8/29/91 – A Day That Changed My Life

Today is a celebration of life. That’s the case for me every year on this particular date.  I’ve had this one marked on my calendar for a long time.  The day of August 29th is a day of remembrance, a day of reality and a day I’ll never forget.

If you only read one thing that I ever write, please let it be this “real life” post.  It’s from my heart and something that means so much to me that I truly cannot pen all of my emotions. This is my story of a serious, life-altering, scary, unique portion of my life in 1991.

“Through Baseball Comes Survival”


Many things in life we feel we have control over. We can prepare, practice, and do repetitive things over and over in anticipation. But for some things, to use a sports analogy, the ball is taken from you on the mound and the remaining innings are out of your control. Life has an interesting even flow to it. Some people get dealt a great hand and some have what seems like never-ending bad luck. But it’s when adversity strikes and you bounce back with a resounding effort to turn the tables in your direction, when you can really appreciate something for what it is.

I will always remember the date of August 29th for one main reason: Survival.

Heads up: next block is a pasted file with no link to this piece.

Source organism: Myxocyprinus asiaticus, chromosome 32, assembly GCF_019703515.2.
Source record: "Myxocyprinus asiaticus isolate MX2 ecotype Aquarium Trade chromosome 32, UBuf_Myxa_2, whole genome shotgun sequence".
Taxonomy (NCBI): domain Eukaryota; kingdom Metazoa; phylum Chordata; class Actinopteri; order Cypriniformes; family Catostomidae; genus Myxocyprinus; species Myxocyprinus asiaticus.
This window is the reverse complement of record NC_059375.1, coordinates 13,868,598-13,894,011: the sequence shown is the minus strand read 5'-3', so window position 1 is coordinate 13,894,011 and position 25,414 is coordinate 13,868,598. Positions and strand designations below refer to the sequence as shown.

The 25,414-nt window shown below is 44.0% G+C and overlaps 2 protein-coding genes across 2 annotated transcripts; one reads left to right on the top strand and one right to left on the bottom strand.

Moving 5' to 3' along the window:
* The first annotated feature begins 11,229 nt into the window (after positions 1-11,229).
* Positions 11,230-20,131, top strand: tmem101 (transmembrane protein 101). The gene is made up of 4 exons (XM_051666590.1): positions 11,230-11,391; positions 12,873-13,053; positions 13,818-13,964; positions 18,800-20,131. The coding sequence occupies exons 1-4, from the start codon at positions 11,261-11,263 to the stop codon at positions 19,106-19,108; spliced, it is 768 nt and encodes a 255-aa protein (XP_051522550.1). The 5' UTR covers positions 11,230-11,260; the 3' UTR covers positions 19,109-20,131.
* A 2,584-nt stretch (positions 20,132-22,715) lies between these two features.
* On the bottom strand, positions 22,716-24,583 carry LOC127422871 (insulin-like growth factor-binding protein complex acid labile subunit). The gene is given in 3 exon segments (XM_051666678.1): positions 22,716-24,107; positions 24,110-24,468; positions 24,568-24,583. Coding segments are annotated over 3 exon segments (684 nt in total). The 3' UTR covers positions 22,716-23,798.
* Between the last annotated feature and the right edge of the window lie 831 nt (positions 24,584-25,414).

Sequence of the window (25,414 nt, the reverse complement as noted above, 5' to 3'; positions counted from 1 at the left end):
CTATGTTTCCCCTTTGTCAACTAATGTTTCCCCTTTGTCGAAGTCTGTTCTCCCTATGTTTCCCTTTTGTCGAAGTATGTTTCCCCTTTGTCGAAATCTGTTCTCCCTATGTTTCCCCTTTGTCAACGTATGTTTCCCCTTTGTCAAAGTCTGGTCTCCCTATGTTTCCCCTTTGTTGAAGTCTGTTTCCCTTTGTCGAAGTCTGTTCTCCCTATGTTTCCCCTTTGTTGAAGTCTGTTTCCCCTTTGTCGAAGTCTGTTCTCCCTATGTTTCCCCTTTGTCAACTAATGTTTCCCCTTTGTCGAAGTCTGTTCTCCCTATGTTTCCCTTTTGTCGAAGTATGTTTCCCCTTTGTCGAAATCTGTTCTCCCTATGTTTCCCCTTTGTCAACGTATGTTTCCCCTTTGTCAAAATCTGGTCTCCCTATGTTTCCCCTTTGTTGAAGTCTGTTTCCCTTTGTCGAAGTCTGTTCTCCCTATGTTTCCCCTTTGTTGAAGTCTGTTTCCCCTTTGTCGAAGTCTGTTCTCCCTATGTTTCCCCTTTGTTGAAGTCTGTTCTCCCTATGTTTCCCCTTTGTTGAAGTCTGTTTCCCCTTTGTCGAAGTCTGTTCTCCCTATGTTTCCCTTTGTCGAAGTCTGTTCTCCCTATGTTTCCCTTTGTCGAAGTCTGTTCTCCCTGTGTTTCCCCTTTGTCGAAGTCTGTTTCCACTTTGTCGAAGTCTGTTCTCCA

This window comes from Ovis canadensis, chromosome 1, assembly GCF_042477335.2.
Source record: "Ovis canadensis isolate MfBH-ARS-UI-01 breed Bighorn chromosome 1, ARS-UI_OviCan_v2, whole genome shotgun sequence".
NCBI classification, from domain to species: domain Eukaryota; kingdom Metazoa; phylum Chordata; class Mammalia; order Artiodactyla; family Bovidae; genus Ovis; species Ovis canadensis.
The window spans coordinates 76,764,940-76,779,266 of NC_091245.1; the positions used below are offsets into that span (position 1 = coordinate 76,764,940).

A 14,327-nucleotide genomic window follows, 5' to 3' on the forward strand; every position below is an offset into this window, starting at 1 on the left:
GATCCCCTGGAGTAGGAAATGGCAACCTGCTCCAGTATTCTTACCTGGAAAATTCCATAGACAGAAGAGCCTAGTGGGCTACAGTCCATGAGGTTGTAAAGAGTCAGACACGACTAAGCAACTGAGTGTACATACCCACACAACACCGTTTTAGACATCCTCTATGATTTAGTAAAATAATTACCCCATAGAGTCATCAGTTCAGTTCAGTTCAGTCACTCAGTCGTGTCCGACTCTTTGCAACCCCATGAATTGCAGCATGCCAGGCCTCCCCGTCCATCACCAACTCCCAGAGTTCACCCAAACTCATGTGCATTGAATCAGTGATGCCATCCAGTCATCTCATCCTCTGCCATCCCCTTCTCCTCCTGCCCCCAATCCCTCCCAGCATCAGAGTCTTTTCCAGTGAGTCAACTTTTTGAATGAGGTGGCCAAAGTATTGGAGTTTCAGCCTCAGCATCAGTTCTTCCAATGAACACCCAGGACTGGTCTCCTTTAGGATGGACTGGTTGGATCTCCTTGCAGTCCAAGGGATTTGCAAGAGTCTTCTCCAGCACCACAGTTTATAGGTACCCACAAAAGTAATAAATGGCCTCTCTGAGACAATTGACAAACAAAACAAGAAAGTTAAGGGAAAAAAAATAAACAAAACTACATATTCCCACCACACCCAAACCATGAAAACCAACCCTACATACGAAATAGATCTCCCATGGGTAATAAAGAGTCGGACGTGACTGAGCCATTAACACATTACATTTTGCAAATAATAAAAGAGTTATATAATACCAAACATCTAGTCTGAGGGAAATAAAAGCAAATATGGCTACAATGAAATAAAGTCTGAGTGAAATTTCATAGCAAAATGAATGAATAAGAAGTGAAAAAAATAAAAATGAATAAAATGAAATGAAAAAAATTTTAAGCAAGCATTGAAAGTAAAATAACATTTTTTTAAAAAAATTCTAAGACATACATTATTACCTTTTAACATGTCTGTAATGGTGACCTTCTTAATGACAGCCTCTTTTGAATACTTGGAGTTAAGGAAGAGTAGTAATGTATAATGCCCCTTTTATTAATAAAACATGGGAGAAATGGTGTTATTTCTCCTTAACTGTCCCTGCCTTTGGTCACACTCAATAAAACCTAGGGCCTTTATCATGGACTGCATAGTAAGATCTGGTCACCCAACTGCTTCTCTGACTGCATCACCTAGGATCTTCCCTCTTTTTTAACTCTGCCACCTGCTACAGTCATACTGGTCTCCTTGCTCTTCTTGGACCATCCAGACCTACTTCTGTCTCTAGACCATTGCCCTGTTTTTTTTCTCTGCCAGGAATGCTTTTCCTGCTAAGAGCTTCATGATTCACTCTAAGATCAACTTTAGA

This may come as a shock to some of you that read this, but I am a childhood cancer survivor. It was on this date in 1991, that I had the life-changing procedure to remove a grapefruit sized tumor from my body. This day reminds me of all the things I have been blessed with in life.

I was diagnosed in April 1991 with a malignant Ewing’s Sarcoma tumor located near my spine. At the time, I was 7 years old with no idea of what cancer was. I was under the idea that “I’m sick and Children’s Hospital is going to make me better.” I was just getting ready for my 2nd year of T-ball. First grade was ending. All I wanted to do was play Super Mario Bros. 3. I’ll never forget how people looked at me as if I was going to die.

I was in and out of Children’s Hospital in Seattle for a year and a half. My first surgical procedure happened within days of being diagnosed. The doctors wanted to take a biopsy to see how to combat the disease; I was in for a very bumpy ride that summer.

1st Grade T-Ball – About 5 weeks before I was diagnosed

I went through one year of chemotherapy (pre and post-op). I had 3 months of radiation therapy following my August 1991 surgery. I went through 6 different surgeries, including the tumor biopsy, the removal of the tumor, attempting to fuse 6 vertebrae on my spine, putting in/removing the chemotherapy “access line” in my chest, and the last surgery that ultimately structured my severely weakened spinal chord area with metal rods. Only 4 of the 6 vertebrae fused correctly, one of the reasons why I still have a 6-inch steel rod in my back today.

At that tender age, grasping a sickness such as cancer was unfathomable. The mind doesn’t understand or process that magnitude. I was told I was sick but what did that mean? Go home in a few days? No, unfortunately not. But there was one key thing that got me through the countless hours of being too weak to do anything except lay in bed. That one thing? Baseball.